Rx Nutrition Resource Center

Rx Nutrition Resource Center

Disclosures: Rose reports receiving grants from the Center for Biological Diversity, the National Cancer Institute and the U.S. Health Resources and Services Administration. Please see the study for all other authors' relevant financial disclosures.
January 14, 2022
2 min read
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Substituting one serving of beef per day nearly halves the carbon footprint of US diets

Disclosures: Rose reports receiving grants from the Center for Biological Diversity, the National Cancer Institute and the U.S. Health Resources and Services Administration. Please see the study for all other authors' relevant financial disclosures.
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Implementing single-item food substitutions significantly reduced the carbon footprint and water scarcity footprint of participants’ diets, according to findings published in the American Journal of Clinical Nutrition.

For example, substituting poultry or pork for beef reduced carbon and water scarcity footprints by 48.4% and 29.9%, respectively, according to Diego Rose, PhD, MPH, RD, a professor of nutrition and food security in the School of Public Health and Tropical Medicine at Tulane University, and colleagues.

There's a lot of overlap between healthy choices and environmentally friendly choices.

“There’s a lot of overlap between healthy choices and environmentally friendly choices,” Rose told Healio.

The researchers used 2005 to 2010 data from the National Health and Nutrition Examination Survey (NHANES) to assess the 24-hour dietary recall of 16,800 adult respondents. Rose and colleagues estimated the greenhouse gas emissions (GHGE) and irrigated water use associated with all foods reported using previously developed databases. The environmental impacts of respondents’ diets were summed to create carbon and water scarcity footprints. Also, the researchers assessed the quality of food choices using the Healthy Eating Index (HEI). Food items with the highest impact on GHGE and other selected foods were hypothetically substituted by Rose and colleagues for calorically equivalent, less environmentally impactful items. The footprints of these foods were calculated before and after the hypothetical substitutions.

Among the respondents, 52.1% were women and a majority (36.9%) were aged 30 to 49 years. Also, 70.1% were non-Hispanic white, 11.6% were non-Hispanic Black and 12.7% were Hispanic.

Consumption trends

The researchers substituted beef for 3,320 respondents (about 20% of the NHANES cohort) who reported eating this food item on their recall day. Most (86%) of substitutions were made to diets ranked in the top two quintiles of dietary GHGE. Among the respondents who had a substitution, 88% consumed the high-impact food once during the recall day, 11% consumed the food twice and 1% consumed the food three times or more. Men and younger adults were more likely to have a high GHGE food item substituted.

Single-item substitutions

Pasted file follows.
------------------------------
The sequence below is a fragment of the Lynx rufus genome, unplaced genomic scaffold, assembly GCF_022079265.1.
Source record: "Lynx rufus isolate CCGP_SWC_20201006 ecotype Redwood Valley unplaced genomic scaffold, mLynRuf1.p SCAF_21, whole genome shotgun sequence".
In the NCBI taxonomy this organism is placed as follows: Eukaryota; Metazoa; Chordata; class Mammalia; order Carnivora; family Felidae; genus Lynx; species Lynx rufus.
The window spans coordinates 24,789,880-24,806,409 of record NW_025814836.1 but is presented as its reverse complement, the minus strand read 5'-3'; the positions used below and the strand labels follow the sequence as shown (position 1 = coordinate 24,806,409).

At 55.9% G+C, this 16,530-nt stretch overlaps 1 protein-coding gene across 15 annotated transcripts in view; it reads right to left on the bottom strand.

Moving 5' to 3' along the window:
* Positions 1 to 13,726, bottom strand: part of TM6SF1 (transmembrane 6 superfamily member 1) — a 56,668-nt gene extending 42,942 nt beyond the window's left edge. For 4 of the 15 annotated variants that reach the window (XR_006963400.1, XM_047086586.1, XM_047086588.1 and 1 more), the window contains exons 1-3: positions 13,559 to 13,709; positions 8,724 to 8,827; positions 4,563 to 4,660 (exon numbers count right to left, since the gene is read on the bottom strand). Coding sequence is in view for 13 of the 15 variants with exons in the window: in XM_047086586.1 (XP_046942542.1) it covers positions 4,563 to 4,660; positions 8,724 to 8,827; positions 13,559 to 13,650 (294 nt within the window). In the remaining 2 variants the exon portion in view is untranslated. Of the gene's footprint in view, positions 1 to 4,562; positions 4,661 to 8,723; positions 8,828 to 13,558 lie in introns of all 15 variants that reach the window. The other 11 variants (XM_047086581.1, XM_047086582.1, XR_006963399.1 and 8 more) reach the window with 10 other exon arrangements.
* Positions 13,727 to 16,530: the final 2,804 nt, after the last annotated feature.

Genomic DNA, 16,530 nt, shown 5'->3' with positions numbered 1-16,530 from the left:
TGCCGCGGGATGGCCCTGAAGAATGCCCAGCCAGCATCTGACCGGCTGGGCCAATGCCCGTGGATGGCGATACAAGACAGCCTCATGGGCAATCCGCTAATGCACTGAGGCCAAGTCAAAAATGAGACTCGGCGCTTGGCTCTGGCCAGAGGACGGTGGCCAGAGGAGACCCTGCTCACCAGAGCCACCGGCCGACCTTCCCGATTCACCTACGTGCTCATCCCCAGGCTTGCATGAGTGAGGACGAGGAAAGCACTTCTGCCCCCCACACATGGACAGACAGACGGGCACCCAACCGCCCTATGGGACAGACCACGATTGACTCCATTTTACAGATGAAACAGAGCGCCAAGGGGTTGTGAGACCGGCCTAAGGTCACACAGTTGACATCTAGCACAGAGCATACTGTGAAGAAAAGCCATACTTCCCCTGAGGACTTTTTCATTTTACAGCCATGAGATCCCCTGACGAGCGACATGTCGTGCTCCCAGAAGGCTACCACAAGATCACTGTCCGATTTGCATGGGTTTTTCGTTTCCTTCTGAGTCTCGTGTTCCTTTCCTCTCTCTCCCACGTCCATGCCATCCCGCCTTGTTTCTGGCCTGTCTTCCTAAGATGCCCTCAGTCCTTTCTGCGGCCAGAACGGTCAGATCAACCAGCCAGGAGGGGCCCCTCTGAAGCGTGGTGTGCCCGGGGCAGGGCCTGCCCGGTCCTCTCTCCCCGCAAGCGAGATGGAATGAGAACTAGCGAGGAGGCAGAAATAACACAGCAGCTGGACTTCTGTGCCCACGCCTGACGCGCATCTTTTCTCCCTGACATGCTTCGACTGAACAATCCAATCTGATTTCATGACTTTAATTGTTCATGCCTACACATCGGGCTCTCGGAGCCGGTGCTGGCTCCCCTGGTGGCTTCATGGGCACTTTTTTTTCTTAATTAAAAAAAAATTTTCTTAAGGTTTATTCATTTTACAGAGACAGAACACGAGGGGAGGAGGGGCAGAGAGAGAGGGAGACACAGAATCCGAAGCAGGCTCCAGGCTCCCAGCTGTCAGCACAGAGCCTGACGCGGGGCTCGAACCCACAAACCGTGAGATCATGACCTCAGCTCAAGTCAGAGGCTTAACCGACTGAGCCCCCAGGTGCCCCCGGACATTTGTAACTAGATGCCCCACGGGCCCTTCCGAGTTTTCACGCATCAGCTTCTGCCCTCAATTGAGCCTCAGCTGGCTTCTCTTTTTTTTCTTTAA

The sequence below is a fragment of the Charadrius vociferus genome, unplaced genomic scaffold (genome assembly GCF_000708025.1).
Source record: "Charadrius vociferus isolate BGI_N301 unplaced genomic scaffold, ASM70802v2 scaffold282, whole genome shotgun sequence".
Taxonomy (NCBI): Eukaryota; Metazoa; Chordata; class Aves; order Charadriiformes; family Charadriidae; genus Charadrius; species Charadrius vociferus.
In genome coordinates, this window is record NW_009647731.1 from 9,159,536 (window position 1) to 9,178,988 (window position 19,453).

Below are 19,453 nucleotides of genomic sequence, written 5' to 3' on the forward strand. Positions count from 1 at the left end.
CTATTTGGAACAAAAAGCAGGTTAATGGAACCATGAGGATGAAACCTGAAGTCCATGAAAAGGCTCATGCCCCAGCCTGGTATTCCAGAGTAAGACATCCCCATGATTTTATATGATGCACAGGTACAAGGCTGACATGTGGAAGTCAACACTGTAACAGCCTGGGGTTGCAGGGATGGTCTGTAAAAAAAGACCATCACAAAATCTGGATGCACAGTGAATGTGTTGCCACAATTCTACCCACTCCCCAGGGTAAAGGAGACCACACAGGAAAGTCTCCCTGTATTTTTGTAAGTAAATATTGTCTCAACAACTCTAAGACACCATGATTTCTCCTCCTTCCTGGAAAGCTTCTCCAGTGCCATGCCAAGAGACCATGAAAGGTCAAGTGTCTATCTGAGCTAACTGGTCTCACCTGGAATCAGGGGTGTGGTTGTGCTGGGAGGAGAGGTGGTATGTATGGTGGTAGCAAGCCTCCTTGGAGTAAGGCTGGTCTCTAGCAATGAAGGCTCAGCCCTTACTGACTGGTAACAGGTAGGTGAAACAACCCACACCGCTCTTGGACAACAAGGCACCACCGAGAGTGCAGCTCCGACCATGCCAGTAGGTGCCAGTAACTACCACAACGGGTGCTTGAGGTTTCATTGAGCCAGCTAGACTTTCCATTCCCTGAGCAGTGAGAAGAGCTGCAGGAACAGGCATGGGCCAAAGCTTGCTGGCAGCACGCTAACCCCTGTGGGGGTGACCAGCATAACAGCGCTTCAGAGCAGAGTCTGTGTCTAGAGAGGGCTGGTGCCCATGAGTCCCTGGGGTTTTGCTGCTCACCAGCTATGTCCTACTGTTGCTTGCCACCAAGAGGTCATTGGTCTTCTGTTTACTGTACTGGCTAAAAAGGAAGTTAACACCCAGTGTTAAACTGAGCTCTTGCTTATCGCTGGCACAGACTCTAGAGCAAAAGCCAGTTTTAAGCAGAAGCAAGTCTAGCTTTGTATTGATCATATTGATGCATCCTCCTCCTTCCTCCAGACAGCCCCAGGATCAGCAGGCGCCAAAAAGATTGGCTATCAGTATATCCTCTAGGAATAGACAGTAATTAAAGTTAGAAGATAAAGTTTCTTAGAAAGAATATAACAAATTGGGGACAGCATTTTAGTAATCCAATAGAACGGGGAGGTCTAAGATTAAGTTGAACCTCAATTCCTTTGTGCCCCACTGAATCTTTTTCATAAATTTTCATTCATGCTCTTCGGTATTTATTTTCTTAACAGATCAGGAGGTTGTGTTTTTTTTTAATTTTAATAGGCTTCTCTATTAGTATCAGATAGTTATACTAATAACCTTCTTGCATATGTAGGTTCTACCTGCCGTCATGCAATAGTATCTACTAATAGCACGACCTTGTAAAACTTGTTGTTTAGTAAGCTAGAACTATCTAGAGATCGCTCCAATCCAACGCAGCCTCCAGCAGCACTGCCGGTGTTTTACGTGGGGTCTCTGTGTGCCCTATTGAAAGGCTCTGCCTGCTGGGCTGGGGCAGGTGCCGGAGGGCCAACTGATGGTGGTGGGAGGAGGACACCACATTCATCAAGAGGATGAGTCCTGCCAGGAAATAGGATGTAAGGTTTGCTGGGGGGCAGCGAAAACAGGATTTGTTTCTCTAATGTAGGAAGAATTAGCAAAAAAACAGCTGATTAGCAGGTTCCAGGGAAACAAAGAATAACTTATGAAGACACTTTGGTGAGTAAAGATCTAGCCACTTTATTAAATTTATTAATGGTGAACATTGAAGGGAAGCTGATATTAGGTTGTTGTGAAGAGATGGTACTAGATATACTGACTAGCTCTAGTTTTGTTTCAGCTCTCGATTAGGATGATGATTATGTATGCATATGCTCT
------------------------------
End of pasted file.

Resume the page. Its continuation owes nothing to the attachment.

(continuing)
Substituting poultry or pork for one serving of ground beef per day yielded the greatest average 1-day reduction in GHGE, which decreased by 3.73 kg CO2-eq (48.4%). Substituting beef for another animal product would ensure “consumer acceptability,” Rose and colleagues noted. While the study did not include plant-based meat analogues, research has shown that the carbon footprint of these products is much lower than that of ground beef and somewhat lower than that of turkey, they wrote.

Also, with the beef substitution, the mean HEI score for respondents’ new diets was 3.6 points higher than respondents’ original diets (P < .001).

Other replacements that yielded significant GHGE reductions included substituting shrimp with cod (34.1% reduction) and dairy milk with soymilk (8.1% reduction). Moreover, the greatest reduction in the water scarcity footprint came from replacing asparagus with peas (48.2% decrease) and almonds with peanuts (30.4% decrease).

Overall, the water scarcity footprint for new diets averaged 972 liter-eq per 2,000 kcal less than respondents’ original diets (P < .001), a mean reduction of 29.9%. If substitutions were made to all respondents’ diets, the overall 1-day GHGEs would have decreased by 9.6% and water scarcity footprints would have reduced by 5.9%.

“I think people who are motivated to make changes should be given the information that will allow them to make those changes, and particularly not just for health but also for environmental benefits,” Rose said. “Physicians can help signal the importance of that, because they are the trusted authority in terms of their patient's health.”

However, the U.S government has lagged in providing dietary guidance that includes information about sustainability, according to Rose.

“There are many governments in the world that have included information about environmental sustainability in their dietary guidance and have organized their dietary guidance around that issue — not just included information, but actually modified it,” he said.